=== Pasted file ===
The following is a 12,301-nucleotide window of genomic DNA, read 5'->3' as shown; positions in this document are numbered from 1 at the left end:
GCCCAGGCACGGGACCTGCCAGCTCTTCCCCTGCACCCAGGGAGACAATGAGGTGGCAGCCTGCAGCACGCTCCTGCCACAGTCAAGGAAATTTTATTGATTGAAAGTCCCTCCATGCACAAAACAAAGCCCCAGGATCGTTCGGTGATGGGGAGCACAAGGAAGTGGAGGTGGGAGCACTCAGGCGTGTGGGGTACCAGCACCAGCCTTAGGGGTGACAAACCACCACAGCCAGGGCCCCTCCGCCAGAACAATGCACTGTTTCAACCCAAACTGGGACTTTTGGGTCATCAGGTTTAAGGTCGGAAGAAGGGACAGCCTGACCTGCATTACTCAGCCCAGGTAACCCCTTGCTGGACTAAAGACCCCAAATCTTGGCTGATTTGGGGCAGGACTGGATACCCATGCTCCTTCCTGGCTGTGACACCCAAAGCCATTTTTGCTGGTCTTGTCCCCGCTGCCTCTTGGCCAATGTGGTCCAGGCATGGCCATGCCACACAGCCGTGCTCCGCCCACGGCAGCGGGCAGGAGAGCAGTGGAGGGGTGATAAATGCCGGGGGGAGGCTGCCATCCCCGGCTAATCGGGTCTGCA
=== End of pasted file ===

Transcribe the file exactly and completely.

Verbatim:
The following is a 12,301-nucleotide window of genomic DNA, read 5'->3' as shown; positions in this document are numbered from 1 at the left end:
GCCCAGGCACGGGACCTGCCAGCTCTTCCCCTGCACCCAGGGAGACAATGAGGTGGCAGCCTGCAGCACGCTCCTGCCACAGTCAAGGAAATTTTATTGATTGAAAGTCCCTCCATGCACAAAACAAAGCCCCAGGATCGTTCGGTGATGGGGAGCACAAGGAAGTGGAGGTGGGAGCACTCAGGCGTGTGGGGTACCAGCACCAGCCTTAGGGGTGACAAACCACCACAGCCAGGGCCCCTCCGCCAGAACAATGCACTGTTTCAACCCAAACTGGGACTTTTGGGTCATCAGGTTTAAGGTCGGAAGAAGGGACAGCCTGACCTGCATTACTCAGCCCAGGTAACCCCTTGCTGGACTAAAGACCCCAAATCTTGGCTGATTTGGGGCAGGACTGGATACCCATGCTCCTTCCTGGCTGTGACACCCAAAGCCATTTTTGCTGGTCTTGTCCCCGCTGCCTCTTGGCCAATGTGGTCCAGGCATGGCCATGCCACACAGCCGTGCTCCGCCCACGGCAGCGGGCAGGAGAGCAGTGGAGGGGTGATAAATGCCGGGGGGAGGCTGCCATCCCCGGCTAATCGGGTCTGCA